As parents and caregivers prepare to take their little ones trick or treating tonight, police are urging a safe and respectful approach to Halloween.
This year's spooky celebration also falls on a full moon, during a leap year and amid a global pandemic.
Prevention Manager Superintendent Eric Tibbott, of the Police National Headquarters, says Halloween activities can be fun for children to dress up, go trick-or-treating for sweets with friends and family, however it’s important to stay safe.
“Although it’s a fun night out it’s good to remember that not everyone likes to take part in Halloween or can take part," he says.
“Halloween is mostly a fun time for children and young people, but not everyone, young or old, is able to participate or appreciates repeated knocks on the door.
“All we ask is that trick or treaters are respectful of others.”
Tibbott suggests those who are opting out of Halloween to put a sign on their door or gate in the hopes it might "negate young visitors looking for lollies".
“It’s important to remember that young children should be supervised at all times, staying in areas where they know their neighbours, staying with friends or an adult, and respecting people’s privacy," he says.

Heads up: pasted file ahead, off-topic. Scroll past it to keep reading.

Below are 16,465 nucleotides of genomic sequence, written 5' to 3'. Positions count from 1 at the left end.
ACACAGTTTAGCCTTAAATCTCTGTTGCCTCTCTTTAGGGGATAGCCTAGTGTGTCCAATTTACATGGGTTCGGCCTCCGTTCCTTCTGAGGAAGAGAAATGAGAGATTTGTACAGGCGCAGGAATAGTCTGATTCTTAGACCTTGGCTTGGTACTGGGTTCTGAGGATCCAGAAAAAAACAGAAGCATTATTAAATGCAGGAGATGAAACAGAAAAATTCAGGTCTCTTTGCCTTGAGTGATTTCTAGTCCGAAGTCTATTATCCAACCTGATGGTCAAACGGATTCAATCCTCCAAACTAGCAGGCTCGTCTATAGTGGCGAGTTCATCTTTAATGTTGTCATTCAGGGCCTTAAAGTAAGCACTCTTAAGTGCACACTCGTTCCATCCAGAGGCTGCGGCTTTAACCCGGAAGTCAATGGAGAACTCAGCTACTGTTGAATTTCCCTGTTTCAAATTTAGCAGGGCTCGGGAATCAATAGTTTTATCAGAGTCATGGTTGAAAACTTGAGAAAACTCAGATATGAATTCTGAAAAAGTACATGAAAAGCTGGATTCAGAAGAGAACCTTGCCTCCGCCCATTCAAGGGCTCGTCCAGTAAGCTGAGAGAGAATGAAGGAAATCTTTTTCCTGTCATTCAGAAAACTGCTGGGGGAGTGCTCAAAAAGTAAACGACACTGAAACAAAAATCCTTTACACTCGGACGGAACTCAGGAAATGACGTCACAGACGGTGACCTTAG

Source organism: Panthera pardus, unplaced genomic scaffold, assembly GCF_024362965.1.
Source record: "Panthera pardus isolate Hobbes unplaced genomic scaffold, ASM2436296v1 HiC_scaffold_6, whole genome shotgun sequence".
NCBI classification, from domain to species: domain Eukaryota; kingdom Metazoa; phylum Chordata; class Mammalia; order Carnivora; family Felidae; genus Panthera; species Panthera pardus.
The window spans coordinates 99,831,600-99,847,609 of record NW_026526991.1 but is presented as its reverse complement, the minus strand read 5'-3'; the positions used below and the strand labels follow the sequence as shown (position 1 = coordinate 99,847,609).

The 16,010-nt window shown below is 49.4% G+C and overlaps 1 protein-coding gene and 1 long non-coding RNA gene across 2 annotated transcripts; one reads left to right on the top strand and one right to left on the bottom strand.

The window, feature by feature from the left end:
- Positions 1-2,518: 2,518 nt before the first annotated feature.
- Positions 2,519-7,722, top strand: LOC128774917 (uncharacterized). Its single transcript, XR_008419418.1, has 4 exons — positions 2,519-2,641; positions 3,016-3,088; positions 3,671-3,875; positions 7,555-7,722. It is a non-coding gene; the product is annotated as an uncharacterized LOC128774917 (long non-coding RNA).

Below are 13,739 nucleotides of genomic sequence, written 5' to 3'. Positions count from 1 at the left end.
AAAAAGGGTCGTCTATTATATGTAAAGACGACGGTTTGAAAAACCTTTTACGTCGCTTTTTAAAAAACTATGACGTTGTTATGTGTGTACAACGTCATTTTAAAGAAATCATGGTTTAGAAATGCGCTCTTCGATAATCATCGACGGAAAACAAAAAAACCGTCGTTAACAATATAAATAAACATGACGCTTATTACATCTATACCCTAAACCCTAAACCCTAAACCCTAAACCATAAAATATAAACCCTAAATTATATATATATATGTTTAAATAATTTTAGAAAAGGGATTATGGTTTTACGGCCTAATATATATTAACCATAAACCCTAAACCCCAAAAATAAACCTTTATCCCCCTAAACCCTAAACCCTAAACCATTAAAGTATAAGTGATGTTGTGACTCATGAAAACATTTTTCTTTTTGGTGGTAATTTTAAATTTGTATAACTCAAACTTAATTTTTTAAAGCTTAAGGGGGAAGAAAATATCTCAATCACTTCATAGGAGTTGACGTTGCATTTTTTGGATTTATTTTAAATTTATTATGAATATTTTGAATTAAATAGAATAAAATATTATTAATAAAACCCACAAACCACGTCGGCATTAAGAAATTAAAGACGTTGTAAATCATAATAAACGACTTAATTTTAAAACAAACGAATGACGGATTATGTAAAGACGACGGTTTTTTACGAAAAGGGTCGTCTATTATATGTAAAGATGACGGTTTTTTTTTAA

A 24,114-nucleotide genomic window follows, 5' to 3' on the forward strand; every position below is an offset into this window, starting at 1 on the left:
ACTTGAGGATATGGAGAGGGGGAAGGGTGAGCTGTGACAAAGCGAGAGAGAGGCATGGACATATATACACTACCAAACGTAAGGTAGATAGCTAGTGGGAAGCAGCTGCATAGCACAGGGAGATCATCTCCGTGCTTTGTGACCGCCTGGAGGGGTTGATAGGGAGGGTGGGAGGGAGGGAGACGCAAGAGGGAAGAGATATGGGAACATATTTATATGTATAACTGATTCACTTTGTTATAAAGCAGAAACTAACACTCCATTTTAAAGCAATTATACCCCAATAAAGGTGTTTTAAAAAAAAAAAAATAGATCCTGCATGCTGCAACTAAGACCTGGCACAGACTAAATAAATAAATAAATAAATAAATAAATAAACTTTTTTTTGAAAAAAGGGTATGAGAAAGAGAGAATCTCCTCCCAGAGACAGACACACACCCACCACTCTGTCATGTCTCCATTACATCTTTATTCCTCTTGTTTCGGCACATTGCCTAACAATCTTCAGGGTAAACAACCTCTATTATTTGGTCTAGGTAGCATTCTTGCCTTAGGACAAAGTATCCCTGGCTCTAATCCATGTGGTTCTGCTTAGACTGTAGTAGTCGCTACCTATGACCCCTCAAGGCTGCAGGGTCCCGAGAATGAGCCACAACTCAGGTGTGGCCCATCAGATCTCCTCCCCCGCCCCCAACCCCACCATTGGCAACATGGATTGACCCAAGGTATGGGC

Police recommend the following:
- Parents or caregivers should accompany children and not let them go off with people they do not know
- Trick or treating in areas that are well lit and only going where children know the residents
- Always go with an adult or if you’re a teen - stay together with your friend
- If you see a sign on the door that says ‘no trick-or-treat here’ or similar then respect their wishes
- Householders don’t have to open the door or respond to knocks from Halloween visitors
"As an alternative, children and parents could attend a local community event instead, if there’s one in the neighbourhood," Tibbot says.
"If there are problems or incidents outside homes, especially late in the evening, don’t hesitate to phone police for advice on 105 or for urgent help if someone is in danger, on 111."